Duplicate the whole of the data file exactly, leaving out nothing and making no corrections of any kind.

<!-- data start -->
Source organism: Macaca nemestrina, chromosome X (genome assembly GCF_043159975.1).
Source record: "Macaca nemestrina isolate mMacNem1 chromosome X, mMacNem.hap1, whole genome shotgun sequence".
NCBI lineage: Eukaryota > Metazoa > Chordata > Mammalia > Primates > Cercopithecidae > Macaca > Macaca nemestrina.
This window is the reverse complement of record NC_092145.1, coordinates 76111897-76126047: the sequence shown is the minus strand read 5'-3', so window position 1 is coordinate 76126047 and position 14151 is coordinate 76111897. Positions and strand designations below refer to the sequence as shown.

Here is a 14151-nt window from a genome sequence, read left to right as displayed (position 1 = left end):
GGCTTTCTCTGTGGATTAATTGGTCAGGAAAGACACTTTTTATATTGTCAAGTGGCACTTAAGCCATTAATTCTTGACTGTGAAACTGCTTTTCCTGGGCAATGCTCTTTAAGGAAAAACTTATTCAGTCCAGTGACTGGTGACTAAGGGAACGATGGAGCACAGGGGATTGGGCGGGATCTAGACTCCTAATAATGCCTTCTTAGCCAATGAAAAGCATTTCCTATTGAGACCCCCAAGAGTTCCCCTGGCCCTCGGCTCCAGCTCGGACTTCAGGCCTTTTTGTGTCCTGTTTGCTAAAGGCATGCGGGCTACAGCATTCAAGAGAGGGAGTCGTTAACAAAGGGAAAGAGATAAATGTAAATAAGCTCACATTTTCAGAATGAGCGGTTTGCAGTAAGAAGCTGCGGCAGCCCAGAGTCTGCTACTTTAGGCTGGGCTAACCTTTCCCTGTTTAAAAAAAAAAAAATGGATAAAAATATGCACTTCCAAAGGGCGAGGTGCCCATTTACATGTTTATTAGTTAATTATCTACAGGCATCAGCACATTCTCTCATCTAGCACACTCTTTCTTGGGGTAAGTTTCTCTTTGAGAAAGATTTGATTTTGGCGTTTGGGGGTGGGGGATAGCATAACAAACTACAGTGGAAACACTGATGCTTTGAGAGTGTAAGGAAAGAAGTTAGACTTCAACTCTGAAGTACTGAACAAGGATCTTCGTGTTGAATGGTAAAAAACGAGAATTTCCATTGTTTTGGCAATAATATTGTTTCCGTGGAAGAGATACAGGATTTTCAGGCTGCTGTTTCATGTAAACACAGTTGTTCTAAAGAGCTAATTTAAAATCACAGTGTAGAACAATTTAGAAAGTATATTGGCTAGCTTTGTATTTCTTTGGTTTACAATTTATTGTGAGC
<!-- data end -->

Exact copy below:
Source organism: Macaca nemestrina, chromosome X (genome assembly GCF_043159975.1).
Source record: "Macaca nemestrina isolate mMacNem1 chromosome X, mMacNem.hap1, whole genome shotgun sequence".
NCBI lineage: Eukaryota > Metazoa > Chordata > Mammalia > Primates > Cercopithecidae > Macaca > Macaca nemestrina.
This window is the reverse complement of record NC_092145.1, coordinates 76111897-76126047: the sequence shown is the minus strand read 5'-3', so window position 1 is coordinate 76126047 and position 14151 is coordinate 76111897. Positions and strand designations below refer to the sequence as shown.

Here is a 14151-nt window from a genome sequence, read left to right as displayed (position 1 = left end):
GGCTTTCTCTGTGGATTAATTGGTCAGGAAAGACACTTTTTATATTGTCAAGTGGCACTTAAGCCATTAATTCTTGACTGTGAAACTGCTTTTCCTGGGCAATGCTCTTTAAGGAAAAACTTATTCAGTCCAGTGACTGGTGACTAAGGGAACGATGGAGCACAGGGGATTGGGCGGGATCTAGACTCCTAATAATGCCTTCTTAGCCAATGAAAAGCATTTCCTATTGAGACCCCCAAGAGTTCCCCTGGCCCTCGGCTCCAGCTCGGACTTCAGGCCTTTTTGTGTCCTGTTTGCTAAAGGCATGCGGGCTACAGCATTCAAGAGAGGGAGTCGTTAACAAAGGGAAAGAGATAAATGTAAATAAGCTCACATTTTCAGAATGAGCGGTTTGCAGTAAGAAGCTGCGGCAGCCCAGAGTCTGCTACTTTAGGCTGGGCTAACCTTTCCCTGTTTAAAAAAAAAAAAATGGATAAAAATATGCACTTCCAAAGGGCGAGGTGCCCATTTACATGTTTATTAGTTAATTATCTACAGGCATCAGCACATTCTCTCATCTAGCACACTCTTTCTTGGGGTAAGTTTCTCTTTGAGAAAGATTTGATTTTGGCGTTTGGGGGTGGGGGATAGCATAACAAACTACAGTGGAAACACTGATGCTTTGAGAGTGTAAGGAAAGAAGTTAGACTTCAACTCTGAAGTACTGAACAAGGATCTTCGTGTTGAATGGTAAAAAACGAGAATTTCCATTGTTTTGGCAATAATATTGTTTCCGTGGAAGAGATACAGGATTTTCAGGCTGCTGTTTCATGTAAACACAGTTGTTCTAAAGAGCTAATTTAAAATCACAGTGTAGAACAATTTAGAAAGTATATTGGCTAGCTTTGTATTTCTTTGGTTTACAATTTATTGTGAGC